The Blockchain Data Problem Might Be Bigger Than You Think

A straightforward data point – the total supply of bitcoin hit 17 million.

But as with most things in crypto, it wasn’t so simple.

Every 10 minutes or so, miners find a block of transactions and the network adds 12.5 new bitcoin to the total supply as a reward for the finders. And each reward has been logged on the blockchain since bitcoin launched in early 2009.

As such, it seemed like a number – a milestone – the industry could trust.

But as some celebrated once the mark was hit on bitcoin data provider Blockchain’s website, others took to Twitter to rain on their parade.

Jameson Lopp, Casa engineer and the creator of Satoshi.info, another public-facing bitcoin data site, tweeted:

“Today I’ve learned that a lot of data sources are incorrectly reporting the total bitcoin supply. We haven’t actually hit 17 million BTC yet.”

Lopp’s contention was that Blockchain.info, one of the most popular and highly-regarded sources for blockchain network data, among others, had not accounted for instances in which bitcoin miners, due to bugs and other causes, did not claim their full block reward.

Unfortunately, these discrepancies in the total bitcoin supply metric are not the exception, but part of a larger problem that stems from the “opaque” methodologies these blockchain data analysis providers use, according to Greg Cipolaro, the CEO of Digital Asset Research (DAR), a firm that provides blockchain analysis to clients.

As such, DAR went on a mission to figure out Blockchain’s methods for what it calls “one of the longest standing mysteries in the cryptocurrency community” – bitcoin’s estimated transaction value. In the company’s report on the subject, published recently, DAR said Blockchain over-estimated transaction values from October to February 2017 and has mostly underestimated them since then.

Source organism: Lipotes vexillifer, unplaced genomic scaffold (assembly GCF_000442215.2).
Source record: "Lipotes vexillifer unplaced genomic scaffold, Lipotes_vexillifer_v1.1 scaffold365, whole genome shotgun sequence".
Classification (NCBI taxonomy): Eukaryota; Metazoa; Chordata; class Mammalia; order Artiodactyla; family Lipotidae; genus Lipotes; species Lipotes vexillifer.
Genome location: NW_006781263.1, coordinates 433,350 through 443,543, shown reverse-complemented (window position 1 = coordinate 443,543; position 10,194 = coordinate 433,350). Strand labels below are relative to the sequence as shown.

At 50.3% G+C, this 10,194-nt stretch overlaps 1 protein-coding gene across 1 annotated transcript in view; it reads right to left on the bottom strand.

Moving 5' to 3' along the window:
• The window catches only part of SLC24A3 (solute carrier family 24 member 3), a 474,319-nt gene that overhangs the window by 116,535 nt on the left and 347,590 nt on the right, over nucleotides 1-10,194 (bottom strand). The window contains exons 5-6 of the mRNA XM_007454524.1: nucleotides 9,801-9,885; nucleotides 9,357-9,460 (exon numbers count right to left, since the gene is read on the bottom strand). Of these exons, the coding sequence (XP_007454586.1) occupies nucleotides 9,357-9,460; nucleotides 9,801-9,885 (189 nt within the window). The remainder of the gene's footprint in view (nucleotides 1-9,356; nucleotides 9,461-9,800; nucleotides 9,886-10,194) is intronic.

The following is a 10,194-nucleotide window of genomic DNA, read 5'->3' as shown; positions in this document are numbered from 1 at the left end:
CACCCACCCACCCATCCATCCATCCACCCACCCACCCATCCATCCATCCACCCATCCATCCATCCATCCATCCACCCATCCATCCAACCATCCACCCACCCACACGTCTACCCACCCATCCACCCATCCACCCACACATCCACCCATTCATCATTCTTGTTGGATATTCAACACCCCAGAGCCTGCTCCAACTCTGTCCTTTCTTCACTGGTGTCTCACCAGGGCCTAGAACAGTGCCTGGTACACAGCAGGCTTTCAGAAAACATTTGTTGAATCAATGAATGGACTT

Executives from Blockchain were not available for interview before press time.

But it’s not only Blockchain. Cipolaro cited CoinMarketCap’s January removal (without warning) of South Korean exchange data from its price index. Since cryptocurrency prices on South Korean exchanges have tended to be higher, the eviction made it appear that the crypto markets were crashing.

Panic selling ensued, setting off what Cipolaro called “a mini-flash crash.”

In fairness, though, price indices always involve subjective decisions. That is true not only of cryptocurrencies but also the stock market. Yet without insight into how price and other metrics are arrived at, the cryptocurrency community could suffer. Accurate data is extremely important for investors, traders, users, developers, academics, journalists – basically everyone.

A multi-layer problem 

Still, many people who depend on public blockchain data don’t realize how flawed some of this data is.

Offering a grim outlook on the broad state of blockchain analysis today, Stefan Richter, a computer scientist who co-founded data provider BitcoinPrivacy, told CoinDesk:

“There are, of course, software bugs in probably every explorer around.”

And Cipolaro echoed that, saying, “This is not something you would notice unless you spent your days looking at it.”

Luckily, some industry enthusiasts have noticed.

Lopp, for one, is a cryptocurrency data hound. He pointed to bitcoin node count, a figure often cited as a measure of the network’s decentralization and health, as a particularly finicky metric.

“I often hear folks say that there are only 10,000 bitcoin nodes,” Lopp said. But the source of that figure, Bitnodes, “only counts reachable nodes that accept incoming connections.”

Addy Yeow, the creator of Bitnodes, confirmed that the site only counts “listening” nodes.

As such, the total number of nodes could be far higher, according to both Lopp. Indeed, one estimate puts listening and non-listening nodes at nearly 140,000…

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